CG: I guess I’d say dancer, singer, actor -- with singer and actor being kind of interchangable. I did some training at Vancouver Film School because I grew up in Canada, I went to Julliard here in the city and I trained in voice in Los Angeles with Seth Riggs Studio and some people in Vancouver as well. But I didn’t do a lot of musical theater, aside from the shows that I’ve done. I didn’t do any kind of regional theater or community theater.

WS: How did you know you wanted to do theater then?
CG: I don’t know really. It just sort of worked out. I love dancing and I’d done a bit of concert dance growing up and some when I first started performing professionally, and I knew that I liked it but it wasn’t what I wanted to do all the time. I loved acting and I’d done some TV stuff when I was younger and I really enjoyed singing and it was kind of like well, how can I put these all together, and then I found out that a friend of mine from Canada was doing Mamma Mia and I went and auditioned for it because it seemed like something I’d want to do and it worked out. I did Mamma Mia on tour and then I did Movin’ Out as well.

WS: What’s the most embarrassing thing that’s happened to you on stage?
CG: So many -- that’s a tough one! I’m usually OK with falling on stage because everyone is going to fall or trip, but I fell one time in Movin’ Out and it was just a really inopportune time. I was coming downstage and I played the character of Eddie and it’s just me on stage and I’m supposed to be kind of running like all happy, and both of my feet came out from under me and I landed flat on my back. I was supposed to be doing other choreography and I sat up and just kind of smiled and went on with it. It was pretty embarrassing, because it’s not like I just sort of tripped and caught myself -- I just went down.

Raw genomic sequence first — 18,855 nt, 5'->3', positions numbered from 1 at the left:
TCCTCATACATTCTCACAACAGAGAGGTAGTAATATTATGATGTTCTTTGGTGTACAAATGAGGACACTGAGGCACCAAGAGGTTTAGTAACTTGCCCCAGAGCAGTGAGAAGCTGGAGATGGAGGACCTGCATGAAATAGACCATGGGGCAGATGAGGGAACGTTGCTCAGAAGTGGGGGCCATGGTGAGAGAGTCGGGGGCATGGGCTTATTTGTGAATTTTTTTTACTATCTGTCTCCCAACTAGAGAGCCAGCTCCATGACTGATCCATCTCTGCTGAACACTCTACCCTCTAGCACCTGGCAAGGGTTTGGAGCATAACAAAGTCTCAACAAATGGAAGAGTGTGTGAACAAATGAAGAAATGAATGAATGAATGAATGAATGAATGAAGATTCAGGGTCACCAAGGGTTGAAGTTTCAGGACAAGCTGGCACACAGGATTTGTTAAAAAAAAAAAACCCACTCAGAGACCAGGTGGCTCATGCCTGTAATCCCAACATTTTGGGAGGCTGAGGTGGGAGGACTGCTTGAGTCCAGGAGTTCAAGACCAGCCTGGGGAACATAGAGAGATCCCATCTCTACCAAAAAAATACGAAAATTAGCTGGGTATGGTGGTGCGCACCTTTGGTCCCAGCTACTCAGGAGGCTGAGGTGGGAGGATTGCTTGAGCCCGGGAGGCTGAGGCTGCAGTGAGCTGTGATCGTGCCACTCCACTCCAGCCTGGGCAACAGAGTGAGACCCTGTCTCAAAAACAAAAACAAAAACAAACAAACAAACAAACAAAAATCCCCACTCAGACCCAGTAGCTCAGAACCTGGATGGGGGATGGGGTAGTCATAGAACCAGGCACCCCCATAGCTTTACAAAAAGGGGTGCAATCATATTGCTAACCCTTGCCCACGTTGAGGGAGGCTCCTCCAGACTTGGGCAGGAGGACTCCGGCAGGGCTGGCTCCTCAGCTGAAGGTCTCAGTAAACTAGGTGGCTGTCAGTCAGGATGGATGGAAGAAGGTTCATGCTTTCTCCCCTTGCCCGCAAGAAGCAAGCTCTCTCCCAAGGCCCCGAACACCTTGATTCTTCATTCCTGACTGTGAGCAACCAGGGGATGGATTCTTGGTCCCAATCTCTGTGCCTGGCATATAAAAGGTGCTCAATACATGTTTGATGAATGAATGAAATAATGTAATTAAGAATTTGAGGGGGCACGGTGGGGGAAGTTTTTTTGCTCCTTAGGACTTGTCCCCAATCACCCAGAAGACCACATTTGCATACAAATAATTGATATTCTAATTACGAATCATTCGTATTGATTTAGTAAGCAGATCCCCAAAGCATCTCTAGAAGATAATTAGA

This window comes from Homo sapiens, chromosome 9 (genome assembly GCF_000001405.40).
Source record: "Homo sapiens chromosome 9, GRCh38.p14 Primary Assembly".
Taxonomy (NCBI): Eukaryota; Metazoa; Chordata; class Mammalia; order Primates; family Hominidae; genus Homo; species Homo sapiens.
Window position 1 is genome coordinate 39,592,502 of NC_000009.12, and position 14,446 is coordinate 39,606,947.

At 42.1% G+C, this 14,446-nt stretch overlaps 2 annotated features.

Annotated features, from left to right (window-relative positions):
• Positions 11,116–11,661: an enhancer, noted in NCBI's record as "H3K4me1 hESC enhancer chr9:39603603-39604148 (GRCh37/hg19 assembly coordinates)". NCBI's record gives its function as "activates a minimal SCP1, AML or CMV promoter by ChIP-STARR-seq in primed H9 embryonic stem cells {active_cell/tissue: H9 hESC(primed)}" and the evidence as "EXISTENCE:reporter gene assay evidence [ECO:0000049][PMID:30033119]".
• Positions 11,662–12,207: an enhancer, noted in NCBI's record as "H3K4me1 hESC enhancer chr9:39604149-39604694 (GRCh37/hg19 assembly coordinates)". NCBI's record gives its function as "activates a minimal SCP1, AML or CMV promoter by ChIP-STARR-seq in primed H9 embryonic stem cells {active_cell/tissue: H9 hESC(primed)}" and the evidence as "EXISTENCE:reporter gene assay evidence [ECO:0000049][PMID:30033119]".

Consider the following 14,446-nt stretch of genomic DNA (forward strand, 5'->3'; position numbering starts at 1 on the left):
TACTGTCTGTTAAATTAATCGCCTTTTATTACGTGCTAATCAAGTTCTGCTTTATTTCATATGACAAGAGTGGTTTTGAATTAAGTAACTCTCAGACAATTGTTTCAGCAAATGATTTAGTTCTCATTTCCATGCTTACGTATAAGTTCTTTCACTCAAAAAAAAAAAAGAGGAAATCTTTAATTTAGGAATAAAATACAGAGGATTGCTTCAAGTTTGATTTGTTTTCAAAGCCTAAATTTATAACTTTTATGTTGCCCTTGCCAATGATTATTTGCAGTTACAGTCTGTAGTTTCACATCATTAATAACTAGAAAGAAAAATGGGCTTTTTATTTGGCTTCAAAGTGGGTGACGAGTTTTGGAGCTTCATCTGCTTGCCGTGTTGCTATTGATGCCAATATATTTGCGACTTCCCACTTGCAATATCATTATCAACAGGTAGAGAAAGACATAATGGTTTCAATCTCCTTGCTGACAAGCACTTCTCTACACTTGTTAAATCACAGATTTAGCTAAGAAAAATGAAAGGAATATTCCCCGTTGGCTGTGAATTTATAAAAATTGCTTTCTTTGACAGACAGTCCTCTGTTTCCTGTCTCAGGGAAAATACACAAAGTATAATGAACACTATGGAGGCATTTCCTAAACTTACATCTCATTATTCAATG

WS: What’s in your dressing room?
CG: We like music. During Movin’ Out especially, I’d play music to help me get pumped up during the show.

WS: Do you share your dressing room?
CG: There are four other people in my dressing room. I had my own dressing room for Movin’ Out but it’s fun to have other people there. It helps break the monotony when you are doing the same show eight times a week. [But in] Movin’ Out, I appreciated having my own space. It’s a really intense show.

WS: If you had to give up acting tomorrow what would you do?
CG: It sounds kind of dorky but I’m kind of big into golf. Maybe I’d try my hand at you know --

WS: Being pro?
CG: Well I’d have a bit of work to do but I’d try.

WS: What’s the most glamorous thing about being on Broadway?
CG: I’d say the feeling when you finish a show when everyone is clapping or everyone is standing up. There’s that really great moment that just kind of fills you.

WS: Do you think you’re going to leave New York anytime soon?
CG: I’ve lived in LA for short periods of time, and I enjoy it, but I like the pace of New York and I love performing in front of people, being on stage rather than doing a shoot for a week and half and it comes out like three years later. It’s such a rush having that immediate reaction.

Pictured is Cody and his dance partner in "Born to Hand Jive," and Cody atGrease's Opening Night party.